Property taxes are based on a percentage of the land's value. For vacant land, the value depends on what the land could be used for.
If you have vacant land, you are often stuck paying taxes for it every year even though you don't profit from it. Is there any way out of this? Who decides your property taxes, and is there any way to challenge them?
Local governments determine what property taxes people pay. Government assessors estimate the land's value. Laws require the owner to pay a percentage of it, with the percentage being different in different places.
If you own vacant land, you should know a little about how property taxes work. You might know about the consequences of not paying taxes, how to legally avoid paying them by writing them off against other income, and how to challenge property taxes in court.
As someone who eventually profited from some vacant land I lost money on for years, I understand how frustrating it can be to pay taxes on land you don't profit from. There are several ways to minimize these taxes until you can find a way to profit from your land.
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How Do Property Taxes Work?
Unfortunately, landowners in the United States and most other places still have to pay taxes on their land. Even if you own rather than rent your land, it is not free. While this is in some ways unfair, it does encourage people to do something with the land they own instead of leaving it unused.
Some people don't pay their property taxes and face severe consequences for not paying. Don't ever assume that you can get away with not paying taxes. The law will come after you for not paying property taxes or any other kind of taxes.
You also do not have to be making any money from your land to have to pay taxes on it. This makes doing nothing with land you own a bad financial choice. You have to pay taxes on the land, whether undeveloped land or land with buildings.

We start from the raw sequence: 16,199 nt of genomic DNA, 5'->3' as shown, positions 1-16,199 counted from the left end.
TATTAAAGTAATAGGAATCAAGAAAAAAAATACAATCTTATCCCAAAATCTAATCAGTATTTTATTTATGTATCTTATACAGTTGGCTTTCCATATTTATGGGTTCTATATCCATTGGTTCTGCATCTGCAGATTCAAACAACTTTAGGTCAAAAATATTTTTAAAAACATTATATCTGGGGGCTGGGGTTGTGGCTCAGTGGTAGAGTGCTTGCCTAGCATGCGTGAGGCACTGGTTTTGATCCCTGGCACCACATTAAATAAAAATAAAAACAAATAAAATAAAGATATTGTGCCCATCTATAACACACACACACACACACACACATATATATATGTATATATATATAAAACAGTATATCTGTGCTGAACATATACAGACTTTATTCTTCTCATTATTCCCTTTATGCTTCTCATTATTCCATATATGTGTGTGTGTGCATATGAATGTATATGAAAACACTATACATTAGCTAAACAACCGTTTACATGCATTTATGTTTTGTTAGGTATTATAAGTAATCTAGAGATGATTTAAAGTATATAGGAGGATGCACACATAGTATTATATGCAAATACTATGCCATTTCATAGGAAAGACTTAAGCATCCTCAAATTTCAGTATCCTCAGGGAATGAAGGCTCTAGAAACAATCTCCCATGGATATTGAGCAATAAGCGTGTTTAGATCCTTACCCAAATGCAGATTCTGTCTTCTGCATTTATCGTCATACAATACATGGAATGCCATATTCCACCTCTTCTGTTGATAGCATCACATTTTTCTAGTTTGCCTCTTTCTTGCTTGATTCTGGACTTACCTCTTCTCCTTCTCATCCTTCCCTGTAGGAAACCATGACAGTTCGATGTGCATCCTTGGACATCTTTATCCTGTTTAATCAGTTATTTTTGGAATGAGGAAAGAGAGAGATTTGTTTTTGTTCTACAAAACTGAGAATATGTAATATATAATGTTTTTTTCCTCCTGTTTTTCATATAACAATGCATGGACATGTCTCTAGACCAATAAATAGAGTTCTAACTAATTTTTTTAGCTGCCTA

Consequences Are Serious
If you don't pay your property taxes, the consequences will get worse and worse over time, so you should take care of the situation as quickly as possible. Failing to pay property taxes is similar to failing to pay credit card debt - the longer it goes on, the worse it gets.
You will have to pay interest on an unpaid tax debt, so you will have to pay more if you let the unpaid taxes accumulate for too long. You might have a lot of money problems, but do whatever you can to come up with the money for property taxes sooner rather than later.
If you refuse to pay for too long, sooner or later, your possessions may be confiscated, including your piece of vacant land plus your home on another property. However, unpaid property taxes are not usually enough to drive anyone to bankruptcy, and if your credit score goes down, you can improve it.
Property Taxes Are Based On Land Value
Owning developed land that you don't want to use or sell is worse than owning undeveloped land that you don't use. Anything built on your land may raise the land's value, and that will raise your property taxes. For this reason, it is an advantage to have vacant land when you are worried about property taxes.
However, property taxes on vacant land can still be high, even though they are not as high as for developed land. Vacant land is taxed according to its "best use," so if your land could easily be used for something, it would be taxed more heavily.
Who Decides What a Piece of Land is Worth?
The value of a piece of land is determined by government agencies. In the United States, assessing land is the responsibility of local governments. State, as well as local governments, charge property taxes.
Assessors working for the government will occasionally examine all of the lands in their jurisdiction and place a value on all of this land. Government assessors give each land an identification number.
They periodically have another look at the land and assess the price again. Assessments happen around once every year to once every five years.
How is Vacant Land Assessed Differently?
When assessors look at vacant land, they have to decide what could be built on the land. Could anyone build a home, a farm, or even a power plant in that location?